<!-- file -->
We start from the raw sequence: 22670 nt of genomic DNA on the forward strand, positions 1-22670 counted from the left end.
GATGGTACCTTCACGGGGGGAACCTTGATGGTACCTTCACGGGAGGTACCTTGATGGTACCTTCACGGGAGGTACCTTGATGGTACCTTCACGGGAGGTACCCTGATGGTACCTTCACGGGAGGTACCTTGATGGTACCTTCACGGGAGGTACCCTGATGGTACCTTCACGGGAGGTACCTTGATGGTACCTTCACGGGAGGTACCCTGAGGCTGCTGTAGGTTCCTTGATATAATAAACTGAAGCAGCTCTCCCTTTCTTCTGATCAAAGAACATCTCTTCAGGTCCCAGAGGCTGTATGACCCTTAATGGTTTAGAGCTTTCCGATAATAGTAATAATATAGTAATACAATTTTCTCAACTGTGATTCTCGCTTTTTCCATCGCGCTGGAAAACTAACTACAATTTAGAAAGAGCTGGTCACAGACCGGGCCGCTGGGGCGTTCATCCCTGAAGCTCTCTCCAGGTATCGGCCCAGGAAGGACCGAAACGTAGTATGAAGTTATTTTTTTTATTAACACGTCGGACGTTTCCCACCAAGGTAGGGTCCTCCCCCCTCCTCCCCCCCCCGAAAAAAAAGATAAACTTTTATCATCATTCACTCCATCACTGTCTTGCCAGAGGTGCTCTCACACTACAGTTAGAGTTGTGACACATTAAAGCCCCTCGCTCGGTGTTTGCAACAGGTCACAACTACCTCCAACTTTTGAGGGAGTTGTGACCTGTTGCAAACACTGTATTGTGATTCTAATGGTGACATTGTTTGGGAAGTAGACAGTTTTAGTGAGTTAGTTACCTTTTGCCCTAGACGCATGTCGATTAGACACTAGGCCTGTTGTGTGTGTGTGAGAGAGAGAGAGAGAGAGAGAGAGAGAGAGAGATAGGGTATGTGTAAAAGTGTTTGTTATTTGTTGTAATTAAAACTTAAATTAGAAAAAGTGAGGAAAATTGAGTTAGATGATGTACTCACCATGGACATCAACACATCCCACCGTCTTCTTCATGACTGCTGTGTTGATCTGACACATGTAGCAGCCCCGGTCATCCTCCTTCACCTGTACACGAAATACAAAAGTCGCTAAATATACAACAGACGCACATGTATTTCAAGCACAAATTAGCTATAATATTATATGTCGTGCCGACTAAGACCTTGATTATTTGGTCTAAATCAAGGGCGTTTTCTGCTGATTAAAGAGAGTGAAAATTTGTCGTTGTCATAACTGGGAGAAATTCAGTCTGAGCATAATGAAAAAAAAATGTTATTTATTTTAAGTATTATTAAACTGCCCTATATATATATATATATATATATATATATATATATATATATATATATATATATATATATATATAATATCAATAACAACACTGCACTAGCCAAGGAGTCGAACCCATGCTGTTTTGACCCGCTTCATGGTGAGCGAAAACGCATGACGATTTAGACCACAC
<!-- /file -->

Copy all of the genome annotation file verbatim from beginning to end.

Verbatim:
We start from the raw sequence: 22670 nt of genomic DNA on the forward strand, positions 1-22670 counted from the left end.
GATGGTACCTTCACGGGGGGAACCTTGATGGTACCTTCACGGGAGGTACCTTGATGGTACCTTCACGGGAGGTACCTTGATGGTACCTTCACGGGAGGTACCCTGATGGTACCTTCACGGGAGGTACCTTGATGGTACCTTCACGGGAGGTACCCTGATGGTACCTTCACGGGAGGTACCTTGATGGTACCTTCACGGGAGGTACCCTGAGGCTGCTGTAGGTTCCTTGATATAATAAACTGAAGCAGCTCTCCCTTTCTTCTGATCAAAGAACATCTCTTCAGGTCCCAGAGGCTGTATGACCCTTAATGGTTTAGAGCTTTCCGATAATAGTAATAATATAGTAATACAATTTTCTCAACTGTGATTCTCGCTTTTTCCATCGCGCTGGAAAACTAACTACAATTTAGAAAGAGCTGGTCACAGACCGGGCCGCTGGGGCGTTCATCCCTGAAGCTCTCTCCAGGTATCGGCCCAGGAAGGACCGAAACGTAGTATGAAGTTATTTTTTTTATTAACACGTCGGACGTTTCCCACCAAGGTAGGGTCCTCCCCCCTCCTCCCCCCCCCGAAAAAAAAGATAAACTTTTATCATCATTCACTCCATCACTGTCTTGCCAGAGGTGCTCTCACACTACAGTTAGAGTTGTGACACATTAAAGCCCCTCGCTCGGTGTTTGCAACAGGTCACAACTACCTCCAACTTTTGAGGGAGTTGTGACCTGTTGCAAACACTGTATTGTGATTCTAATGGTGACATTGTTTGGGAAGTAGACAGTTTTAGTGAGTTAGTTACCTTTTGCCCTAGACGCATGTCGATTAGACACTAGGCCTGTTGTGTGTGTGTGAGAGAGAGAGAGAGAGAGAGAGAGAGAGAGAGATAGGGTATGTGTAAAAGTGTTTGTTATTTGTTGTAATTAAAACTTAAATTAGAAAAAGTGAGGAAAATTGAGTTAGATGATGTACTCACCATGGACATCAACACATCCCACCGTCTTCTTCATGACTGCTGTGTTGATCTGACACATGTAGCAGCCCCGGTCATCCTCCTTCACCTGTACACGAAATACAAAAGTCGCTAAATATACAACAGACGCACATGTATTTCAAGCACAAATTAGCTATAATATTATATGTCGTGCCGACTAAGACCTTGATTATTTGGTCTAAATCAAGGGCGTTTTCTGCTGATTAAAGAGAGTGAAAATTTGTCGTTGTCATAACTGGGAGAAATTCAGTCTGAGCATAATGAAAAAAAAATGTTATTTATTTTAAGTATTATTAAACTGCCCTATATATATATATATATATATATATATATATATATATATATATATATATATATATATATATATAATATCAATAACAACACTGCACTAGCCAAGGAGTCGAACCCATGCTGTTTTGACCCGCTTCATGGTGAGCGAAAACGCATGACGATTTAGACCACAC